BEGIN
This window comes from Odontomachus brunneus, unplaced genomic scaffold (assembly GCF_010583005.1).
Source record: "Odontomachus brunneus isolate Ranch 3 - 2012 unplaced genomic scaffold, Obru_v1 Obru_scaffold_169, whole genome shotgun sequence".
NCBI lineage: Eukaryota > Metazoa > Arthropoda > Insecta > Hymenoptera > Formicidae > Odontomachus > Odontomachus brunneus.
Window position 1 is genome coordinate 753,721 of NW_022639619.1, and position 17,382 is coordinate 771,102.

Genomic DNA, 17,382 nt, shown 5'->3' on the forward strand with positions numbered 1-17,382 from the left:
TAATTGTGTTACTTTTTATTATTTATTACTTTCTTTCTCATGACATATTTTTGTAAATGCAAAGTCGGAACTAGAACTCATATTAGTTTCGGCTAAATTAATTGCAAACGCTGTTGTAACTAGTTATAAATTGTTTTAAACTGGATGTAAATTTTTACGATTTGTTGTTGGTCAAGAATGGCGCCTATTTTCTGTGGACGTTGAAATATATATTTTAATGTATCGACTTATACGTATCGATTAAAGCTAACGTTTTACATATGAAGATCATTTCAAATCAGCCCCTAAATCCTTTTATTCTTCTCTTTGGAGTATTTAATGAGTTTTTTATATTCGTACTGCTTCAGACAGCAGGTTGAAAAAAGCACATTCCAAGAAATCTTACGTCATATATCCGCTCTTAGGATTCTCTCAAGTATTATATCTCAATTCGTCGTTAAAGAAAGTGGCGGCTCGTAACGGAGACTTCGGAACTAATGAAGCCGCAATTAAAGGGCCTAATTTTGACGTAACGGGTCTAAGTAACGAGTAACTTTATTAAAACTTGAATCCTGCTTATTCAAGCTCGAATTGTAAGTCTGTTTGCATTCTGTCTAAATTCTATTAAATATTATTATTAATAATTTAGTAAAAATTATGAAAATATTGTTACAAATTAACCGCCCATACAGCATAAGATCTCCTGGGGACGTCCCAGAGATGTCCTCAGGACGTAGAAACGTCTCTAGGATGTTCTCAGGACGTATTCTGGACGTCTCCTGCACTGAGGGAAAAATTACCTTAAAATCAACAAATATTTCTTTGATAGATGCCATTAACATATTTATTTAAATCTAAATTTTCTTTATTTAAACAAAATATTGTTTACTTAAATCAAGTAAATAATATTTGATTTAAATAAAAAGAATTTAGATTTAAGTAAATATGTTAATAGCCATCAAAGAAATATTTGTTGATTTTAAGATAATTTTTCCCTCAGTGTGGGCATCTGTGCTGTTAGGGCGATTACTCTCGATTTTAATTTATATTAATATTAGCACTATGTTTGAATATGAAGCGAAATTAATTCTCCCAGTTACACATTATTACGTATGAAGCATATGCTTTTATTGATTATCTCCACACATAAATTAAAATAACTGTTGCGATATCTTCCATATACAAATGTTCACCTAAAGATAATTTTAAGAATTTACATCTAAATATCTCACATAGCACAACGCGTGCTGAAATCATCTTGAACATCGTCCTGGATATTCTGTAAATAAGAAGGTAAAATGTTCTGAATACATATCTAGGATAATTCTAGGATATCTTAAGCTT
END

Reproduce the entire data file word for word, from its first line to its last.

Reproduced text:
This window comes from Odontomachus brunneus, unplaced genomic scaffold (assembly GCF_010583005.1).
Source record: "Odontomachus brunneus isolate Ranch 3 - 2012 unplaced genomic scaffold, Obru_v1 Obru_scaffold_169, whole genome shotgun sequence".
NCBI lineage: Eukaryota > Metazoa > Arthropoda > Insecta > Hymenoptera > Formicidae > Odontomachus > Odontomachus brunneus.
Window position 1 is genome coordinate 753,721 of NW_022639619.1, and position 17,382 is coordinate 771,102.

Genomic DNA, 17,382 nt, shown 5'->3' on the forward strand with positions numbered 1-17,382 from the left:
TAATTGTGTTACTTTTTATTATTTATTACTTTCTTTCTCATGACATATTTTTGTAAATGCAAAGTCGGAACTAGAACTCATATTAGTTTCGGCTAAATTAATTGCAAACGCTGTTGTAACTAGTTATAAATTGTTTTAAACTGGATGTAAATTTTTACGATTTGTTGTTGGTCAAGAATGGCGCCTATTTTCTGTGGACGTTGAAATATATATTTTAATGTATCGACTTATACGTATCGATTAAAGCTAACGTTTTACATATGAAGATCATTTCAAATCAGCCCCTAAATCCTTTTATTCTTCTCTTTGGAGTATTTAATGAGTTTTTTATATTCGTACTGCTTCAGACAGCAGGTTGAAAAAAGCACATTCCAAGAAATCTTACGTCATATATCCGCTCTTAGGATTCTCTCAAGTATTATATCTCAATTCGTCGTTAAAGAAAGTGGCGGCTCGTAACGGAGACTTCGGAACTAATGAAGCCGCAATTAAAGGGCCTAATTTTGACGTAACGGGTCTAAGTAACGAGTAACTTTATTAAAACTTGAATCCTGCTTATTCAAGCTCGAATTGTAAGTCTGTTTGCATTCTGTCTAAATTCTATTAAATATTATTATTAATAATTTAGTAAAAATTATGAAAATATTGTTACAAATTAACCGCCCATACAGCATAAGATCTCCTGGGGACGTCCCAGAGATGTCCTCAGGACGTAGAAACGTCTCTAGGATGTTCTCAGGACGTATTCTGGACGTCTCCTGCACTGAGGGAAAAATTACCTTAAAATCAACAAATATTTCTTTGATAGATGCCATTAACATATTTATTTAAATCTAAATTTTCTTTATTTAAACAAAATATTGTTTACTTAAATCAAGTAAATAATATTTGATTTAAATAAAAAGAATTTAGATTTAAGTAAATATGTTAATAGCCATCAAAGAAATATTTGTTGATTTTAAGATAATTTTTCCCTCAGTGTGGGCATCTGTGCTGTTAGGGCGATTACTCTCGATTTTAATTTATATTAATATTAGCACTATGTTTGAATATGAAGCGAAATTAATTCTCCCAGTTACACATTATTACGTATGAAGCATATGCTTTTATTGATTATCTCCACACATAAATTAAAATAACTGTTGCGATATCTTCCATATACAAATGTTCACCTAAAGATAATTTTAAGAATTTACATCTAAATATCTCACATAGCACAACGCGTGCTGAAATCATCTTGAACATCGTCCTGGATATTCTGTAAATAAGAAGGTAAAATGTTCTGAATACATATCTAGGATAATTCTAGGATATCTTAAGCTT